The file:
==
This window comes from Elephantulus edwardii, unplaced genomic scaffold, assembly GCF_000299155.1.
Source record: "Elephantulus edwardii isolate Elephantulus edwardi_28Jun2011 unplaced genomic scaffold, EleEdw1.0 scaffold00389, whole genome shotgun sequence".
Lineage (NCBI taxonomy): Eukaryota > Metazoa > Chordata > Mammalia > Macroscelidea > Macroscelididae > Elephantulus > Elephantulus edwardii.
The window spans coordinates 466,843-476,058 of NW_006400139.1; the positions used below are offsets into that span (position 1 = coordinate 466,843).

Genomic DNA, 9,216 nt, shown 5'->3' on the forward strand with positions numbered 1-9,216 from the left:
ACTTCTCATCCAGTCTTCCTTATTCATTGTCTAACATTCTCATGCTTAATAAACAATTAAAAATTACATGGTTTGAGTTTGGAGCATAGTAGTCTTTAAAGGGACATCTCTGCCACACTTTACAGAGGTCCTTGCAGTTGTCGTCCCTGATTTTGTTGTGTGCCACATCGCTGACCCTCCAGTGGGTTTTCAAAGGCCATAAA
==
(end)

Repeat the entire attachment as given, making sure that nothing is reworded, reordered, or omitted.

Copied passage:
This window comes from Elephantulus edwardii, unplaced genomic scaffold, assembly GCF_000299155.1.
Source record: "Elephantulus edwardii isolate Elephantulus edwardi_28Jun2011 unplaced genomic scaffold, EleEdw1.0 scaffold00389, whole genome shotgun sequence".
Lineage (NCBI taxonomy): Eukaryota > Metazoa > Chordata > Mammalia > Macroscelidea > Macroscelididae > Elephantulus > Elephantulus edwardii.
The window spans coordinates 466,843-476,058 of NW_006400139.1; the positions used below are offsets into that span (position 1 = coordinate 466,843).

Genomic DNA, 9,216 nt, shown 5'->3' on the forward strand with positions numbered 1-9,216 from the left:
ACTTCTCATCCAGTCTTCCTTATTCATTGTCTAACATTCTCATGCTTAATAAACAATTAAAAATTACATGGTTTGAGTTTGGAGCATAGTAGTCTTTAAAGGGACATCTCTGCCACACTTTACAGAGGTCCTTGCAGTTGTCGTCCCTGATTTTGTTGTGTGCCACATCGCTGACCCTCCAGTGGGTTTTCAAAGGCCATAAA